That’s all it takes, to change or hide a piece of evidence?
Yes and no. Fortunately, the law regarding destroying evidence focuses on one idea that is stated in two different ways in the statute: “intent” and “willfully”. In other words, while it is true that you only need to change or hide a piece of evidence to have ‘destroyed’ it by law, it is not true that those are the only two requirements for you to be guilty of the crime of destroying evidence. There are actually two more elements to the crime, and both of them revolve around your ‘intent’ in destroying the evidence.
The third element is that you must have intended to “destroy, alter, erase, obliterate or conceal” the piece of evidence. In other words, if you accidentally destroyed or hid a piece of evidence, then you cannot be found guilty of destroying evidence. Going back to our earlier example, the waitress had no intent to destroy, alter or conceal that confession, so she cannot be held accountable for doing so.
The final element necessary in a destruction of evidence claim is the intent to conceal the commission of a felony, the identity of a felon, or to delay or hinder the administration of the law or prevent the production of evidence at any time. Again, going back to our example of the confession on a piece of scratch paper, it is clear that the waitress didn’t know that the paper contained a confession, so she could not have been intending to conceal the identity of the felon, or hindering the administration of the law. However, changing the facts a little and assuming that the waitress did read what the man had written, and saw that it was a confession. If the waitress did not believe that the confession was true, or thought that it was some kind of joke being played on her, then she still would not have the required intent to conceal the commission of a felony or identity of a felon, nor would she have had the intent to hinder the administration of the law.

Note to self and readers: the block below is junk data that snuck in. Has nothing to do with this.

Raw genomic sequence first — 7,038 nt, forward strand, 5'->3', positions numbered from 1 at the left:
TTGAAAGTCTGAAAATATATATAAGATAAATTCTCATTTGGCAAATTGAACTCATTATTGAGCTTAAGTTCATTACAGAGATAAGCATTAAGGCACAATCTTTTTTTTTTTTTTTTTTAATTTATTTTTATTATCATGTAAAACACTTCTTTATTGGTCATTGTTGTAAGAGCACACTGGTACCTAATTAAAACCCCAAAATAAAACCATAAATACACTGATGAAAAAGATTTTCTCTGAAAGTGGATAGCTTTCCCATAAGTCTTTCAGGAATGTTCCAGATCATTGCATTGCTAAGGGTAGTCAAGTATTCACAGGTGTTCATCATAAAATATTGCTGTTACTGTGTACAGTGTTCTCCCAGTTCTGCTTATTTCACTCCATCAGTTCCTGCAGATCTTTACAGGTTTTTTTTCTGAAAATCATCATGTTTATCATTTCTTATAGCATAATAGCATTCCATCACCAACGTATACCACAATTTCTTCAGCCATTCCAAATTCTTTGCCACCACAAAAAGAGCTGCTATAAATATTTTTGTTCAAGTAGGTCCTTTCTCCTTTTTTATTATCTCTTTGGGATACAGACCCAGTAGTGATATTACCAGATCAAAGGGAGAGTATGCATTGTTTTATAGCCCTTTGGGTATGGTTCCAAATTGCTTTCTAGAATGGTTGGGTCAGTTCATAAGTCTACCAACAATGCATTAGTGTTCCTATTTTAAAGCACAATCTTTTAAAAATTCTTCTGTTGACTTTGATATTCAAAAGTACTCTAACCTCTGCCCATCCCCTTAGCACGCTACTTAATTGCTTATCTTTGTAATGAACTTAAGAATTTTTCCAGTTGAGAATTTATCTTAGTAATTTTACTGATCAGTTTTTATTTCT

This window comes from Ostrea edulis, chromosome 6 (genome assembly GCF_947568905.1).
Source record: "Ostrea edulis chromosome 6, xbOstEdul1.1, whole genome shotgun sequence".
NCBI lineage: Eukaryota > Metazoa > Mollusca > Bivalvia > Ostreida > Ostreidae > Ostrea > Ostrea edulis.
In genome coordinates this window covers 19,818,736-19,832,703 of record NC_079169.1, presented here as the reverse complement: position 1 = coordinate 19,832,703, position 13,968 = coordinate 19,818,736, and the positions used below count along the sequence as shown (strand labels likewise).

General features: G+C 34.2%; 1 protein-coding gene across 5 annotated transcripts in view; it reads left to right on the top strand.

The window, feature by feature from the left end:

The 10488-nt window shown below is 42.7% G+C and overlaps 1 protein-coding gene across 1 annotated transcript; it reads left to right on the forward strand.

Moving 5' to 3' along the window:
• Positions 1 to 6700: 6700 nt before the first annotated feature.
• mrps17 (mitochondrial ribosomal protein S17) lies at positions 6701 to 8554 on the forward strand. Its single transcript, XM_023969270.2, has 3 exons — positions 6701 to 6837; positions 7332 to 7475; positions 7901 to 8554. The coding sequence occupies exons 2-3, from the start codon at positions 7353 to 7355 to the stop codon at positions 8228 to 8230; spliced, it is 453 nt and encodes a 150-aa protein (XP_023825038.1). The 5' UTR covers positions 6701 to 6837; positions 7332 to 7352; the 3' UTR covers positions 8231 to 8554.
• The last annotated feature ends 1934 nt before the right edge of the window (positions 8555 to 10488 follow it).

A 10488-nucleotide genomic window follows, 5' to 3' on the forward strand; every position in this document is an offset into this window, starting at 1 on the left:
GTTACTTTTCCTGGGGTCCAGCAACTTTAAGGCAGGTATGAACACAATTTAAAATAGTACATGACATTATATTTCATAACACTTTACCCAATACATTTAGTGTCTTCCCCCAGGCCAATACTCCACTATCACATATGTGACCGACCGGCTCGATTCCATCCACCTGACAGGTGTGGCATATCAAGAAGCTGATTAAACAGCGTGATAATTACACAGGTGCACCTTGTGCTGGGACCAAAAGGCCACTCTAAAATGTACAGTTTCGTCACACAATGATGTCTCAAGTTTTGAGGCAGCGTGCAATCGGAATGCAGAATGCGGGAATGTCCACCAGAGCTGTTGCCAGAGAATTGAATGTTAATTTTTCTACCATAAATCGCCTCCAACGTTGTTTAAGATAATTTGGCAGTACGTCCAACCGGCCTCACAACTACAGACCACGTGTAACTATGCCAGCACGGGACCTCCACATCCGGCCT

I’ve been charged with destruction of evidence. What penalties am I facing?
Destroying evidence is a gross misdemeanor in Nevada, carrying a possible sentence of:
- Up to 1 year in a Clark County Detention Center, or other county jail; and/or
- Up to $2,000.00 in fines.
What if I didn’t mean to destroy evidence? Are there defenses I can raise?
Of course. As with any crime, there are a number of defenses that may apply to the specific facts of your case. Some of the most common defenses are:
- No Intent: As stated above, the crime of destroying evidence revolves around both the intent to destroy or alter the evidence, and the intent to do so in order to conceal a felony or the identity of a felon, or to hinder or delay the administration of the law. If the prosecutor cannot prove, beyond a reasonable doubt, that you had both of these required intentions, then the charges against you should be dropped or dismissed.
- Irrelevance: ‘Things’ that have no bearing on a felony, felon, or legal proceeding, are not ‘evidence’ as it relates to N.R.S. 199.220. If you have destroyed some ‘thing’ and the prosecutor has charged you with destruction of evidence, then the prosecutor will have to prove, beyond a reasonable doubt, that the ‘thing’ you destroyed was relevant to either the commission of a crime, or to the administration of the law. If the prosecutor cannot prove either of those, then the charges against you should be dropped or dismissed.
- Illegal Search or Seizure: As with any crime, if evidence against you was not obtained through the use of a validly obtained search warrant, or one of the exceptions to a search warrant, then the evidence against you should be suppressed, without which the prosecutor will likely have to drop the charges against you.
What should I do if I’ve been charged with destruction of evidence?
As with any crime, if you’ve been charged, then you should contact an experienced criminal defense attorney to discuss the specific facts of your case and determine if any of the defenses apply to you.